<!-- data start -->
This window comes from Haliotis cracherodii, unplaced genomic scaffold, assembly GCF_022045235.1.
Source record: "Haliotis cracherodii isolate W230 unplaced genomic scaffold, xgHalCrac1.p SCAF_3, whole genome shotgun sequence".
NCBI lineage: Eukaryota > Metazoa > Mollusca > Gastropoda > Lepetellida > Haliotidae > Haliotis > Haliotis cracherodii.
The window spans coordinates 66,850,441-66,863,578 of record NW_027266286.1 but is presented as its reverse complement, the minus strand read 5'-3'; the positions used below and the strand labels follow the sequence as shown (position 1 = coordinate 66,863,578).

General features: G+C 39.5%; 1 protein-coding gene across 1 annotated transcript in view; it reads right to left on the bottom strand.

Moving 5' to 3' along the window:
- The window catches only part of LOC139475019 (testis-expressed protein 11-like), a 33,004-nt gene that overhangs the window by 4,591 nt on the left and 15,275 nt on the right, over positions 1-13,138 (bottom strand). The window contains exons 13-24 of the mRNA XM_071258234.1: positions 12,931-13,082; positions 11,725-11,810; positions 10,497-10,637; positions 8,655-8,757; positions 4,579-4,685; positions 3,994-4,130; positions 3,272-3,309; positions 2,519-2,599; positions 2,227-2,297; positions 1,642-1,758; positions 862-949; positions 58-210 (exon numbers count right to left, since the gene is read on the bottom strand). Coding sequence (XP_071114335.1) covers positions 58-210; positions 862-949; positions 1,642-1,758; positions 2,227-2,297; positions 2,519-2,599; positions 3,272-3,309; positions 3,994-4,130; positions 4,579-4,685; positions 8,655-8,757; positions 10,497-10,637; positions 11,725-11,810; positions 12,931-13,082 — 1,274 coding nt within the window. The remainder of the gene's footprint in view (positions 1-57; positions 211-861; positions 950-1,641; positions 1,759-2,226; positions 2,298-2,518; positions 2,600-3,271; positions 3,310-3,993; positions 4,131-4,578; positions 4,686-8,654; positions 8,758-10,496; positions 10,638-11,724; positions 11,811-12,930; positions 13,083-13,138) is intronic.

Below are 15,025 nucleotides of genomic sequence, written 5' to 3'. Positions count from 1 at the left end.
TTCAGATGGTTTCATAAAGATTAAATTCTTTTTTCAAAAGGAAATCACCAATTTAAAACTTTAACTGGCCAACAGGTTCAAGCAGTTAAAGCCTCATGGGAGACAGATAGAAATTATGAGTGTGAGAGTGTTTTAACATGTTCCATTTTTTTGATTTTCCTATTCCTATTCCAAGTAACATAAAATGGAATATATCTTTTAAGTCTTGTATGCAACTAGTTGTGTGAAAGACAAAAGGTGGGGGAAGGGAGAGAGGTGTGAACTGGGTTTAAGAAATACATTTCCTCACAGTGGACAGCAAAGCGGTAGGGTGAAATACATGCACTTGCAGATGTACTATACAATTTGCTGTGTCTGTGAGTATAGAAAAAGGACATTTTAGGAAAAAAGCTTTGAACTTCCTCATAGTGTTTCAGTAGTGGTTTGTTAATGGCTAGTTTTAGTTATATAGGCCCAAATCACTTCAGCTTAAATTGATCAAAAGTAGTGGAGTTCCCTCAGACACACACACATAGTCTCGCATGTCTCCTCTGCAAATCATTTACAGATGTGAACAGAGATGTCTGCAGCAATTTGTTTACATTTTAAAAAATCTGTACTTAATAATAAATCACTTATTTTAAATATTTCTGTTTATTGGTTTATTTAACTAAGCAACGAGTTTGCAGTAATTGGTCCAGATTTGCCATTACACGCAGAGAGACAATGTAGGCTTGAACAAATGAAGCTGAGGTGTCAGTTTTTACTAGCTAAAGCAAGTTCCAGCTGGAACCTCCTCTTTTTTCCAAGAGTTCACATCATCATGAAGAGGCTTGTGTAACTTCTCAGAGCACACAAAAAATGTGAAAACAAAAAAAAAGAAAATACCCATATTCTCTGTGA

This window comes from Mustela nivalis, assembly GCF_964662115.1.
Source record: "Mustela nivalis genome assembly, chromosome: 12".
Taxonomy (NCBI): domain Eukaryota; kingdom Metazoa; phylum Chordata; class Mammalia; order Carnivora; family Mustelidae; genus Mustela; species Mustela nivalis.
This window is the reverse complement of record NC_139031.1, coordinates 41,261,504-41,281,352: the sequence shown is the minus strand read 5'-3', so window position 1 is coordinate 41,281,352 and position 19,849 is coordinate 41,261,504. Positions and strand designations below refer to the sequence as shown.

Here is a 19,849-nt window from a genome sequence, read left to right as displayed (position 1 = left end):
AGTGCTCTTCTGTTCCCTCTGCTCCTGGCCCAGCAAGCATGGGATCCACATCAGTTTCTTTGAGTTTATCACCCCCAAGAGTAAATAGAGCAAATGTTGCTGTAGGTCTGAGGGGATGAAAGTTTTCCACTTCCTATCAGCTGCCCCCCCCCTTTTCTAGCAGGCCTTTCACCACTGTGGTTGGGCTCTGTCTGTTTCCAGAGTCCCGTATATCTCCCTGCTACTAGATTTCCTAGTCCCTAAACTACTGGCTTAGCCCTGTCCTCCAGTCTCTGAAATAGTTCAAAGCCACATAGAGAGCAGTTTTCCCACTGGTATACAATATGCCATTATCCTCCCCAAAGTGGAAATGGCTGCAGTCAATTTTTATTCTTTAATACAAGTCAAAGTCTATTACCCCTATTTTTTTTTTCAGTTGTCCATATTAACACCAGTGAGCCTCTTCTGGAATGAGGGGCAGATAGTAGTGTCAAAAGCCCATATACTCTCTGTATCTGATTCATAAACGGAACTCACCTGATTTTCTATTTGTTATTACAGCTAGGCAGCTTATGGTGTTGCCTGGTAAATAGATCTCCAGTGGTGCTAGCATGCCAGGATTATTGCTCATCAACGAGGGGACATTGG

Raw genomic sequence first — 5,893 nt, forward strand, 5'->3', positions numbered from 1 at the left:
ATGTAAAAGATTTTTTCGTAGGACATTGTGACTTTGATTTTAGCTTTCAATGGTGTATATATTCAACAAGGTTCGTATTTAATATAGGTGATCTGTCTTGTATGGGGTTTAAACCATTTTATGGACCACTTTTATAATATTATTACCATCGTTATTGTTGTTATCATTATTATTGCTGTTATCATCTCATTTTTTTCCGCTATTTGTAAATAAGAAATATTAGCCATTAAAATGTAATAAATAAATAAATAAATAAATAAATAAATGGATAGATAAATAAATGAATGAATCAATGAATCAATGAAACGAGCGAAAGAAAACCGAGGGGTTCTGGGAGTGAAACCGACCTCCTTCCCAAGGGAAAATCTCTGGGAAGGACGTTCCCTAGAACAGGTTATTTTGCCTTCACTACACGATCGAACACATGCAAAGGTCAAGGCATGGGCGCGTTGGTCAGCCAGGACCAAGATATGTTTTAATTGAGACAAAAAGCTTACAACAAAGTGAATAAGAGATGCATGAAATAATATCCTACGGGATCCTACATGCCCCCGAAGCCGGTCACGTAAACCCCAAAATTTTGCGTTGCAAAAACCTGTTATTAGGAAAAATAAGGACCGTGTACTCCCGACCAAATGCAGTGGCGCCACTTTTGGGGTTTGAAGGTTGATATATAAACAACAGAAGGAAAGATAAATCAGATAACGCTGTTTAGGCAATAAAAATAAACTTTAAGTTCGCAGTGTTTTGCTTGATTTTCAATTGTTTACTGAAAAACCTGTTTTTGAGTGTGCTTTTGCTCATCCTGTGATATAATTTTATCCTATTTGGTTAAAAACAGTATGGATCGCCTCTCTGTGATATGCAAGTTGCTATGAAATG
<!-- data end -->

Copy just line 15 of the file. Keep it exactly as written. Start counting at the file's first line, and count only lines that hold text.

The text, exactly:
AGTGCTCTTCTGTTCCCTCTGCTCCTGGCCCAGCAAGCATGGGATCCACATCAGTTTCTTTGAGTTTATCACCCCCAAGAGTAAATAGAGCAAATGTTGCTGTAGGTCTGAGGGGATGAAAGTTTTCCACTTCCTATCAGCTGCCCCCCCCCTTTTCTAGCAGGCCTTTCACCACTGTGGTTGGGCTCTGTCTGTTTCCAGAGTCCCGTATATCTCCCTGCTACTAGATTTCCTAGTCCCTAAACTACTGGCTTAGCCCTGTCCTCCAGTCTCTGAAATAGTTCAAAGCCACATAGAGAGCAGTTTTCCCACTGGTATACAATATGCCATTATCCTCCCCAAAGTGGAAATGGCTGCAGTCAATTTTTATTCTTTAATACAAGTCAAAGTCTATTACCCCTATTTTTTTTTTCAGTTGTCCATATTAACACCAGTGAGCCTCTTCTGGAATGAGGGGCAGATAGTAGTGTCAAAAGCCCATATACTCTCTGTATCTGATTCATAAACGGAACTCACCTGATTTTCTATTTGTTATTACAGCTAGGCAGCTTATGGTGTTGCCTGGTAAATAGATCTCCAGTGGTGCTAGCATGCCAGGATTATTGCTCATCAACGAGGGGACATTGG